The men of Philadelphia were fully aware that their determination to sever ties with Great Britain amounted to more than a desire to go their own way. The ability to stir men to take up arms and potentially sacrifice themselves for a cause would have to be based on more than who owned the land mass called America, but rather in the age of Enlightenment, who better owned the truth:
We hold these Truths to be self evident, that all men are created equal, that they are endowed by their Creator with certain Unalienable Rights, that among these are Life, Liberty, and the Pursuit of Happiness
That an individual could perceive his own truth, the direction of his life, and ultimately determine his own fate accepted the superior position of each person to both experience and rationalize their experience to a moral end, without subservience to some outside force. It was no longer the province of kings to be infallible, but rather within the capacity of each individual man, experiencing the natural laws laid out by a Supreme Being, and rationalizing his best path within those laws, that would form the moral force of the new nation.
How would objective definition be inferred on the last two truths, as subjective and experiential, as liberty and the pursuit of happiness? The armies that faced each other at Gettysburg on July 1st both firmly believed in the declarative truths of Jefferson but were willing to fight and die for their evolved interpretation. The 20th century philosopher, Erich Fromm, recognized the historical nature of truth, based on the revealed truth available to the rational observer at any one time:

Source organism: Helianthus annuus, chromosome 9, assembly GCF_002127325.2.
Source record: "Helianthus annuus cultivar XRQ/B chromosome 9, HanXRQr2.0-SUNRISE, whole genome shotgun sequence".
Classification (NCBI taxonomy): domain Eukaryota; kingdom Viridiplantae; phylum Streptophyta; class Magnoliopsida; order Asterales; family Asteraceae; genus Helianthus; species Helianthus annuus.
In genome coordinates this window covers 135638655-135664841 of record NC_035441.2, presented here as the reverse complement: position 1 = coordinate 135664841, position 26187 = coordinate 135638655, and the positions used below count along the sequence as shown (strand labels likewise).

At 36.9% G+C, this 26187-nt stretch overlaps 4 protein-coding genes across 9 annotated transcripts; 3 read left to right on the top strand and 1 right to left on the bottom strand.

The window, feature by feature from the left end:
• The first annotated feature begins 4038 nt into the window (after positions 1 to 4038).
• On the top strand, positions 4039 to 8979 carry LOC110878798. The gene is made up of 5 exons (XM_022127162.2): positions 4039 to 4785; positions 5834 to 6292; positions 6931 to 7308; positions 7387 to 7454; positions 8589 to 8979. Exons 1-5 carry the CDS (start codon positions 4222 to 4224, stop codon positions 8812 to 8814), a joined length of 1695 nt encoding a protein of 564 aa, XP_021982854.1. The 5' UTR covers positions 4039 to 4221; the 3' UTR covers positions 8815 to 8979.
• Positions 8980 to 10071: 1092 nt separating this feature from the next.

“the history of thought is the history of an ever-increasing approximation to the truth. Scientific knowledge is not absolute but optimal; it contains the optimum of truth attainable in a given historical period
To the forces of the north, the truths of the declaration were born out of the self evident nature of the process of truth, that all men were created equal. To have the republic exist in an atmosphere that blasphemed the foundational truth, where some men were held by other men as slaves, corrupted this truth, and threatened its self evidence. For the forces of the South, liberty and pursuit of happiness demanded each individual rationalize the interpretation of optimal truth, and not once again, have some distant outside power determine the direction and pace of their understanding. Laws that warped the ultimate individual pursuit of truth, were as such artificial, and could be nullified. Each saw themselves as upholding the truths expressed 80 years before, and were willing to impel the other side to accept their version, at the potential cost of ultimate individual sacrifice. Across the fields of Gettysburg would be decided who owned the truth of the Founders.